News Department

NPS: Monroe and Pike County woodlands included in Old-Growth Forest Network

DELAWARE WATER GAP NATIONAL RECREATION AREA – The public is invited to join Superintendent Sapp and members of the Old-Growth Forest Network (OGFN) at the Lower Hornbecks Creek trailhead for a special initiation ceremony on Thursday, June 29 at 10:00 a.m.

The ceremony will mark the inclusion of two forested areas in the park into the Old-Growth Forest Network where they will join 27 other Pennsylvania forests. The ceremony will be followed by a ranger-guided hike on the Lower Hornbecks Creek Trail. Both are open to the public and there is no cost to attend.

The land that is now Delaware Water Gap National Recreation Area has been inhabited by people for more than 12,000 years. Over the course of the past 300 years, most of the area’s forests were cut and cleared at least once. Pests, diseases, and other factors have changed the way our forests look today compared to those that were here one, two, or three centuries ago.  But that doesn’t mean one can’t get a glimpse into the past.

“While there are individual trees and pockets of trees that are much older, when we talk about old growth at Delaware Water Gap National Recreation Area, we are usually talking about trees that are between 100-150 years old. Those older trees can usually be found on steep slopes, in ravines, and along streams where logging was more difficult.” explained Kara Deutsch who heads the park’s Resource Management and Science division. “These protected vestiges of old-growth forest are important parts of the natural heritage of the Delaware River valley, and we are honored to preserve them and to see them recognized as the special places they are.”

The two areas of the park that have been recognized for having remnants of old-growth forest include the Hornbecks Creek drainage in Delaware Township, Pike County, and Mt. Minsi in the Borough of Delaware Water Gap, Monroe County.

Mt. Minsi is recognized for its combination of mature mixed hardwoods and old-growth oak-dominated forests atop the Kittatinny Ridge and large hemlocks within the ravines. Mt. Minsi overlooks the Middle Delaware National Scenic and Recreational River and forms one half of the nationally significant geologic feature, and the park’s namesake, the Delaware Water Gap. Mt. Tammany in New Jersey completes the picture.

Mt. Minsi’s old-growth trees are best experienced with a hike on the Appalachian National Scenic Trail which skirts the ridgetop before dropping down into the Gap.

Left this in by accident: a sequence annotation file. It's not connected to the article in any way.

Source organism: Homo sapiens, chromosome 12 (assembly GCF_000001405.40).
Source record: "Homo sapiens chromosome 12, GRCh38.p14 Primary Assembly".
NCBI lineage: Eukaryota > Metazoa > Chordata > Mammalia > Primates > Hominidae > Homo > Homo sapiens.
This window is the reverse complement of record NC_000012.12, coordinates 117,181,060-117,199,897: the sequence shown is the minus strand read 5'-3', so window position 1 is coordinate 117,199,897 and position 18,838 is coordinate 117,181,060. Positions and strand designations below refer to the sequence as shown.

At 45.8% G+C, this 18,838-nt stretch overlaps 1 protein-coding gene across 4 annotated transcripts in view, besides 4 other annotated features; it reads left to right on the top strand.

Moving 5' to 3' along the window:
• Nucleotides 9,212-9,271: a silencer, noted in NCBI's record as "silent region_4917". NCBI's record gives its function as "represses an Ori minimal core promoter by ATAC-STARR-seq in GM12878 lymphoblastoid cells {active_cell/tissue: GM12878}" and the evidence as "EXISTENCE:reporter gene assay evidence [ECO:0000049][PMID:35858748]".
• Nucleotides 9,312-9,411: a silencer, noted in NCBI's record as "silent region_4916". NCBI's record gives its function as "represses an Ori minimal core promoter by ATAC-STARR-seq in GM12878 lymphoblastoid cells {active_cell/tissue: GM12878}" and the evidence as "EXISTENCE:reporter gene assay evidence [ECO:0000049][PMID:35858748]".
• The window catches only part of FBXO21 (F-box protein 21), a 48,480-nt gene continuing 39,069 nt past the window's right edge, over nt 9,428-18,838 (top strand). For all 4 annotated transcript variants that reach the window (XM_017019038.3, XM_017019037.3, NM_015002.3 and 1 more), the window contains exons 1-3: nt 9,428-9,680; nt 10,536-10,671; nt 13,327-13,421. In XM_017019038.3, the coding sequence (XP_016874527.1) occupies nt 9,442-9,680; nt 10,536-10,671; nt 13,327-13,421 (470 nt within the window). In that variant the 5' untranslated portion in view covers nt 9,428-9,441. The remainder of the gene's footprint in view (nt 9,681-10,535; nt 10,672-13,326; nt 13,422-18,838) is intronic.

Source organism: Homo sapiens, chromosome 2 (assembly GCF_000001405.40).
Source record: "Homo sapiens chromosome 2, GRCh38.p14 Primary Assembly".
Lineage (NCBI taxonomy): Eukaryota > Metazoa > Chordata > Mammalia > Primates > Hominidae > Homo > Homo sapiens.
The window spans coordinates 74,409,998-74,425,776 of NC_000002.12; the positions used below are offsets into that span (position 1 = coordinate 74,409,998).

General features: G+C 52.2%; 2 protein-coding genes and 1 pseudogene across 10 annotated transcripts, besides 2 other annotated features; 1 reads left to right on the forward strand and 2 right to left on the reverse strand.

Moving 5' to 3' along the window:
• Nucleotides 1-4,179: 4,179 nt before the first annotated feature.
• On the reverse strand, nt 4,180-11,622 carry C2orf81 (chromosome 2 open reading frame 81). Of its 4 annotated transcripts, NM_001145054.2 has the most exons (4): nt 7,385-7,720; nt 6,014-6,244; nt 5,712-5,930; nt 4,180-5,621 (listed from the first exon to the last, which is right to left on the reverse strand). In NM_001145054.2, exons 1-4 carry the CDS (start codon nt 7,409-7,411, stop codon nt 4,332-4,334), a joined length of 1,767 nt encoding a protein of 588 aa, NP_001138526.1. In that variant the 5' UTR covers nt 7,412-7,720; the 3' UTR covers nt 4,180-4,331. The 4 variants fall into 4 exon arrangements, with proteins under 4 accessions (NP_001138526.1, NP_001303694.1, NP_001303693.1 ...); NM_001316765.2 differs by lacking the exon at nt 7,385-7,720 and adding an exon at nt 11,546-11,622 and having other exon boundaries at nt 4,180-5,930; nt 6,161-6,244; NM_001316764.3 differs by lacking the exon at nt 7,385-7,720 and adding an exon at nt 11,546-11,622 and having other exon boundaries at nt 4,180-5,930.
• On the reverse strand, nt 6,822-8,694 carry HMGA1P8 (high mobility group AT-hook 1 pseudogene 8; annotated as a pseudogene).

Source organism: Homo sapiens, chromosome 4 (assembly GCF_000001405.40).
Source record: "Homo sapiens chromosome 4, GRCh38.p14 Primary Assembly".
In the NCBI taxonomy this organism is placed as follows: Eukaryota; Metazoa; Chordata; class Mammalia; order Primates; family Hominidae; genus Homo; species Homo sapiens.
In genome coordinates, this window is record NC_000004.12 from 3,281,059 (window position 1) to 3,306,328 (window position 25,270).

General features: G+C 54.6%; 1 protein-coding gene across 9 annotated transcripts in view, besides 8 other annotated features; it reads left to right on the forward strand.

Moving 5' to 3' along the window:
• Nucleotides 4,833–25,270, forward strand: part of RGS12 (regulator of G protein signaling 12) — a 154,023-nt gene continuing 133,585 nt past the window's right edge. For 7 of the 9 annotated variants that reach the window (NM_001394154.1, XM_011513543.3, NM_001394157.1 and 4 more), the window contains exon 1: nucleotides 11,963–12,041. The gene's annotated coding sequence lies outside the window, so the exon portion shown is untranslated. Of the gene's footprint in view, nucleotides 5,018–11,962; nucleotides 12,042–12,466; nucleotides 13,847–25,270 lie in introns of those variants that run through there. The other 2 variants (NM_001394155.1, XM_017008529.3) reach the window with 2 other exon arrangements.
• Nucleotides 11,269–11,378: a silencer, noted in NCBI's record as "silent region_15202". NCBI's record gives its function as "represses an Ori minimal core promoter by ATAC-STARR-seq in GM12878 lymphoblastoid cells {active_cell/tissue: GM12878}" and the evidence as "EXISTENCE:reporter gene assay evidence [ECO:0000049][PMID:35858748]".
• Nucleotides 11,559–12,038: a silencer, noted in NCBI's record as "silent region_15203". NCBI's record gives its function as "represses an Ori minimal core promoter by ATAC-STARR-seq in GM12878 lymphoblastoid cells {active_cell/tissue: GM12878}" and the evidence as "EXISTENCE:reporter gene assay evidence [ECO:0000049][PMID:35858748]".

The Hornbecks Creek drainage is recognized for its stands of mature mixed hardwoods in the uplands and eastern hemlocks through the ravine. Hornbecks Creek rambles through the forest and tumbles over rock outcrops forming two waterfalls as it makes its way to the Delaware River. This area can be enjoyed from the Upper and Lower Hornbecks Creek Trails.

More information on the trees and forests at Delaware Water Gap National Recreation Area is available on the park’s website at the following links:  

The Old-Growth Forest Network is a national network of protected, mature, publicly accessible, native forests that seeks to recognize old-growth forests in every county of the United States where forests occur.

Directions: The Lower Hornbecks Creek Trailhead is in Delaware Township, PA, off Route 209 between mile markers 10 and 11. Parking is limited on the southbound side of Route 209, but additional parking is available on the northbound side.  Use caution crossing the road.

Guided Hike:  The ranger-guided hike following the ceremony is a one-mile hike on an easy trail that crisscrosses Hornbecks Creek before arriving at the lower waterfall. The elevation change is approximately 100 feet. Bring water and insect repellent and wear sturdy, comfortable shoes.   

Jay Edwards

Born and raised in Northwest NJ, Jay has a degree in Communications and has had a life-long interest in local radio and various styles of music. Jay has held numerous jobs over the years such as stunt car driver, bartender, voice-over artist, traffic reporter (award winning), NY Yankee maintenance crewmember and peanut farm worker. His hobbies include mountain climbing, snowmobiling, cooking, performing stand-up comedy and he is an avid squirrel watcher. Jay has been a guest on America’s Morning Headquarters,program on The Weather Channel, and was interviewed by Sam Champion.

Related Articles

Leave a Reply

Your email address will not be published. Required fields are marked *

Back to top button